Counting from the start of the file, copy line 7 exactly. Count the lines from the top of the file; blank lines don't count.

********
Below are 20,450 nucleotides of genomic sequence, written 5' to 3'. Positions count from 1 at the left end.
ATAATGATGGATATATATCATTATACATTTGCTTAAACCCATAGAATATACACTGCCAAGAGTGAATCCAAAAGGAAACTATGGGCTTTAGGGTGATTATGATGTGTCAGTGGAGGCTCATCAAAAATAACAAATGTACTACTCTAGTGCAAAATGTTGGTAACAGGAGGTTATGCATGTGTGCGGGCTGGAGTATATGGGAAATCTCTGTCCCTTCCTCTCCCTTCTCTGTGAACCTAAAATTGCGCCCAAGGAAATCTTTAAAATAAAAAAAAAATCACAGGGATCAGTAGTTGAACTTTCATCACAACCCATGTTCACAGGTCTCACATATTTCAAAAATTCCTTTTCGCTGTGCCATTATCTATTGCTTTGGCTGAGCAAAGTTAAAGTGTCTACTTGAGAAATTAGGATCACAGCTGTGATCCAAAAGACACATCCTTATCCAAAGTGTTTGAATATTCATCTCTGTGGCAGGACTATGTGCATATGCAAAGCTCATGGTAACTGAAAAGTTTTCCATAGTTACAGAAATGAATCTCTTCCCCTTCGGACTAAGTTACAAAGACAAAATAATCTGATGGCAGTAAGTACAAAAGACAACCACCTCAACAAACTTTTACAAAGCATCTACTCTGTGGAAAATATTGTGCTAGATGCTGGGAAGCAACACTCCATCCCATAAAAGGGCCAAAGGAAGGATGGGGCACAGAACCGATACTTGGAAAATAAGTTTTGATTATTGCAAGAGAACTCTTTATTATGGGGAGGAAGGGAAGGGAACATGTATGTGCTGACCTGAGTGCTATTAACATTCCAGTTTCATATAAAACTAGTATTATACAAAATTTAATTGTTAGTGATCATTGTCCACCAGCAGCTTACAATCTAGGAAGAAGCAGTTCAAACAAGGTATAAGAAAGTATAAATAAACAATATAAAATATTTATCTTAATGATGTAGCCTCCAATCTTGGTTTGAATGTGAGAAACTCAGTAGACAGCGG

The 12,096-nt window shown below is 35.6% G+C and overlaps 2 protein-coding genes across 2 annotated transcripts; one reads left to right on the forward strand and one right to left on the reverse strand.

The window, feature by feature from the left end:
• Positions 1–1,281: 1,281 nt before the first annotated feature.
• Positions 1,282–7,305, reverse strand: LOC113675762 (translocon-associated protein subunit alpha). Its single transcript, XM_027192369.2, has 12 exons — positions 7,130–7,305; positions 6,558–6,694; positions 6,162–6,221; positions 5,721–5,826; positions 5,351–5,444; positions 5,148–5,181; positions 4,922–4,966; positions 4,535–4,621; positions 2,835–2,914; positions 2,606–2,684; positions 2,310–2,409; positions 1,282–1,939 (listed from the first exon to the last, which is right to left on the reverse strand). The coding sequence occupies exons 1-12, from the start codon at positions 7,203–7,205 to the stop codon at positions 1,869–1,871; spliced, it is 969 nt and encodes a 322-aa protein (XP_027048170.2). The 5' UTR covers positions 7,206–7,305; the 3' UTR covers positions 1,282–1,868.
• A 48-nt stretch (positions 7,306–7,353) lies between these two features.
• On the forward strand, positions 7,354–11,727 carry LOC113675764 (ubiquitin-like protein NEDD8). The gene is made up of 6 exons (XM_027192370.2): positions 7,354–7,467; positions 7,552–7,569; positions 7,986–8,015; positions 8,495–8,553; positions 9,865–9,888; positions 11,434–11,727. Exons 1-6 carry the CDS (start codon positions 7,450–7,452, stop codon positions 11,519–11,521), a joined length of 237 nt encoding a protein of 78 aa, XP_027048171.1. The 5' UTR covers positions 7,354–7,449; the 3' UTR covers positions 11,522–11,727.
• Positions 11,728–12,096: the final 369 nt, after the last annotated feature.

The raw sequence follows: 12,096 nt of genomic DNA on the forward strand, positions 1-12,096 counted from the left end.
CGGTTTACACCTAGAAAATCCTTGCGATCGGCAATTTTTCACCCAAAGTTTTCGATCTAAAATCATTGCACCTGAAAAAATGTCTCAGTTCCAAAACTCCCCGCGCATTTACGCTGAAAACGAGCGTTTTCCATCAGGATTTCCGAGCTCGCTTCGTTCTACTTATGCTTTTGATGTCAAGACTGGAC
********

• A 48-nt stretch (positions 7,306–7,353) lies between these two features.